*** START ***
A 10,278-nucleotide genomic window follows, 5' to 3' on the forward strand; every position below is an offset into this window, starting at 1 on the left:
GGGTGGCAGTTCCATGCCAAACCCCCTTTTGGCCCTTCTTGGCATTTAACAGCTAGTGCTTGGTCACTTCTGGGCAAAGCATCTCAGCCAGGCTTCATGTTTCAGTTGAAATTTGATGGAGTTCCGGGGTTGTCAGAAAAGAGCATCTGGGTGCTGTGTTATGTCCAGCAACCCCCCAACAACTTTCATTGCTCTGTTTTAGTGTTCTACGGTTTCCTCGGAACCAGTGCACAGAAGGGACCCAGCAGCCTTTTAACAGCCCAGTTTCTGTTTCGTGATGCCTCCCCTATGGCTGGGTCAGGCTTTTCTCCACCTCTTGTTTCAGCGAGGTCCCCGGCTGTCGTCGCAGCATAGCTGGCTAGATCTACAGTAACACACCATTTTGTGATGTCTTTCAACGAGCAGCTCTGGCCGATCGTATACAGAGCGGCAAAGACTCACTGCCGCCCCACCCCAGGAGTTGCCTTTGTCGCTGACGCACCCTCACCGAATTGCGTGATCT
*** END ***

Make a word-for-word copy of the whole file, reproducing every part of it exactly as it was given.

A 10,278-nucleotide genomic window follows, 5' to 3' on the forward strand; every position below is an offset into this window, starting at 1 on the left:
GGGTGGCAGTTCCATGCCAAACCCCCTTTTGGCCCTTCTTGGCATTTAACAGCTAGTGCTTGGTCACTTCTGGGCAAAGCATCTCAGCCAGGCTTCATGTTTCAGTTGAAATTTGATGGAGTTCCGGGGTTGTCAGAAAAGAGCATCTGGGTGCTGTGTTATGTCCAGCAACCCCCCAACAACTTTCATTGCTCTGTTTTAGTGTTCTACGGTTTCCTCGGAACCAGTGCACAGAAGGGACCCAGCAGCCTTTTAACAGCCCAGTTTCTGTTTCGTGATGCCTCCCCTATGGCTGGGTCAGGCTTTTCTCCACCTCTTGTTTCAGCGAGGTCCCCGGCTGTCGTCGCAGCATAGCTGGCTAGATCTACAGTAACACACCATTTTGTGATGTCTTTCAACGAGCAGCTCTGGCCGATCGTATACAGAGCGGCAAAGACTCACTGCCGCCCCACCCCAGGAGTTGCCTTTGTCGCTGACGCACCCTCACCGAATTGCGTGATCT